This material must not be used for commercial purposes, or in any hospital or medical facility. Failure to comply may result in legal action.
Orif, Ambulatory Care
What do I need to know about open reduction and internal fixation (ORIF)?
ORIF is surgery to fix a fractured (broken) bone. Medical plates, rods, screws, pins, or wires will be used to hold the bones in place while they heal.
How do I prepare for ORIF?
Your healthcare provider will talk to you about how to prepare for surgery. He may tell you not to eat or drink anything 6 to 8 hours before your surgery. He will tell you what medicines to take or not take on the day of your surgery.
What will happen during ORIF?
You may be given medicine to keep you asleep and free from pain during surgery. You may be given medicine that numbs the body area where the surgery will be done. With this anesthesia, you will remain awake or lightly sedated during surgery. An incision will be made in the skin over your broken bone. Your surgeon will put the broken bone pieces back together. Metal pins, screws, rods, or plates will be placed into the side of the broken bones to hold them together while they heal. Your incision will be closed with stitches or staples and covered with a bandage.
What are the risks of ORIF?
- You may bleed more than expected or get an infection. After surgery, your broken bone may not heal correctly. You may continue to have pain. The hardware may break or change shape. You may need another surgery to remove the device used to hold your bones in place. Nerves, blood vessels, ligaments, or muscles may be damaged during surgery.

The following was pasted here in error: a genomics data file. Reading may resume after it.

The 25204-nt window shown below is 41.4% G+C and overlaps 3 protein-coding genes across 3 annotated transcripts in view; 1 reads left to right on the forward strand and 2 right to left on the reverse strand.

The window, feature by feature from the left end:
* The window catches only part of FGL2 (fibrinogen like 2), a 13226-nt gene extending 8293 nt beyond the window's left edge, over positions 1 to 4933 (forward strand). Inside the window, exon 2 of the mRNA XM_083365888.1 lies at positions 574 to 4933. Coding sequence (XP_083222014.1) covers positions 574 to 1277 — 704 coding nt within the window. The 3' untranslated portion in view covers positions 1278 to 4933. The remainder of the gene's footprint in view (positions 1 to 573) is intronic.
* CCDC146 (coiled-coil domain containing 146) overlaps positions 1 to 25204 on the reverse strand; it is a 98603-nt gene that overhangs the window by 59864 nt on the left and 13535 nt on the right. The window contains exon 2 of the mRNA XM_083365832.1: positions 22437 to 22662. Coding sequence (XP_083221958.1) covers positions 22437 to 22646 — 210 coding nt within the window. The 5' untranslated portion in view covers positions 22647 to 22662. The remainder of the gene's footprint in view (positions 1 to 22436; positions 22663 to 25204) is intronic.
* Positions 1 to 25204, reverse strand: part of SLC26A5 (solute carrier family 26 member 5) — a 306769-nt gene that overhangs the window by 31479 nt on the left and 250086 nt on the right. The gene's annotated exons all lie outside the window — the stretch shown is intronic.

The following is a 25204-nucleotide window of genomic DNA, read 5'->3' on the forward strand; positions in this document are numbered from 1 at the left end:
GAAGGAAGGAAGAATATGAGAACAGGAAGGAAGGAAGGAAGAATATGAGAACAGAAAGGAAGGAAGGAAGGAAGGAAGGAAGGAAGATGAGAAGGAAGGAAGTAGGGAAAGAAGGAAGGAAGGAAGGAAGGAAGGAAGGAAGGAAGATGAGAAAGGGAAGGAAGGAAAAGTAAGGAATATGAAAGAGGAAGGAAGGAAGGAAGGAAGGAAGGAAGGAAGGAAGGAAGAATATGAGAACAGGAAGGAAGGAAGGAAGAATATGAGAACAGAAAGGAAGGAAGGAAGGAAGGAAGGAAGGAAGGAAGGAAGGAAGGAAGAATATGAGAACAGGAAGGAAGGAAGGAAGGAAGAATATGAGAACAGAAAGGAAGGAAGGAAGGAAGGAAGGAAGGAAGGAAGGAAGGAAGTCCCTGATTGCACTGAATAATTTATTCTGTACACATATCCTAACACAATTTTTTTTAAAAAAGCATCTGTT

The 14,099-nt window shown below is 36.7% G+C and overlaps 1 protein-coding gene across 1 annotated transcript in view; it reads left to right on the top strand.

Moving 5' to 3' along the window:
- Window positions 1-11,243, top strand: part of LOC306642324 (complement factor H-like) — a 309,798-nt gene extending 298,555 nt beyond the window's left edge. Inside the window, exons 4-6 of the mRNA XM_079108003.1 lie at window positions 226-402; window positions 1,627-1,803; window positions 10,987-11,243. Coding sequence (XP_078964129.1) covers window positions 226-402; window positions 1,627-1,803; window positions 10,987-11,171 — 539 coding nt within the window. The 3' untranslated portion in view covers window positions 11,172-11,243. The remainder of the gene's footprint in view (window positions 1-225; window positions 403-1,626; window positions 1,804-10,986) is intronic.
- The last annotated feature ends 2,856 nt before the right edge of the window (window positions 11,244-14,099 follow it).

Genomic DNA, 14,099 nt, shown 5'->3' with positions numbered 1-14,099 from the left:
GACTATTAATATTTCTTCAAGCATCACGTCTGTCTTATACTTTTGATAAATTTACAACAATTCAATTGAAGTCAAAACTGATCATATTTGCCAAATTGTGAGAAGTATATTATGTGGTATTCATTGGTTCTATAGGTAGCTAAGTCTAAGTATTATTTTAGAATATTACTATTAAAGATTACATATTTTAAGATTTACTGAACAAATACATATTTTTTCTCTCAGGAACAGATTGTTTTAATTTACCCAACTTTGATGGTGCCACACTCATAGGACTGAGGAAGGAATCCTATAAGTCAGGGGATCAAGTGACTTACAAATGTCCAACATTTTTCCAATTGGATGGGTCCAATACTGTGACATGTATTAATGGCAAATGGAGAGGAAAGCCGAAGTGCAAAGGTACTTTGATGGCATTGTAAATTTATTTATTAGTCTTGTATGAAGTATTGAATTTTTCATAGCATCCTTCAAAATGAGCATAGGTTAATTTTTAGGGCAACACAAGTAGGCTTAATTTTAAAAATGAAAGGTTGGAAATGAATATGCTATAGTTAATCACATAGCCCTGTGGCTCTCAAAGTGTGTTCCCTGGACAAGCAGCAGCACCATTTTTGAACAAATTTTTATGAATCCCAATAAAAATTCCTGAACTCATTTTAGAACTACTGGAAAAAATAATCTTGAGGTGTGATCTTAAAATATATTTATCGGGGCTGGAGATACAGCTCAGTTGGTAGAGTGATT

- You may develop a fat emboli. This is when fat is forced out of the inside of the bone and travels to other parts of your body. It can block blood flow to your lungs, brain, or heart. You may get a blood clot in your leg or arm. This may become life-threatening.
Care AgreementYou have the right to help plan your care. Learn about your health condition and how it may be treated. Discuss treatment options with your caregivers to decide what care you want to receive. You always have the right to refuse treatment. The above information is an educational aid only. It is not intended as medical advice for individual conditions or treatments. Talk to your doctor, nurse or pharmacist before following any medical regimen to see if it is safe and effective for you.
© 2016 Truven Health Analytics Inc. Information is for End User's use only and may not be sold, redistributed or otherwise used for commercial purposes. All illustrations and images included in CareNotes® are the copyrighted property of A.D.A.M., Inc. or Truven Health Analytics.
The above information is an educational aid only. It is not intended as medical advice for individual conditions or treatments. Talk to your doctor, nurse or pharmacist before following any medical regimen to see if it is safe and effective for you.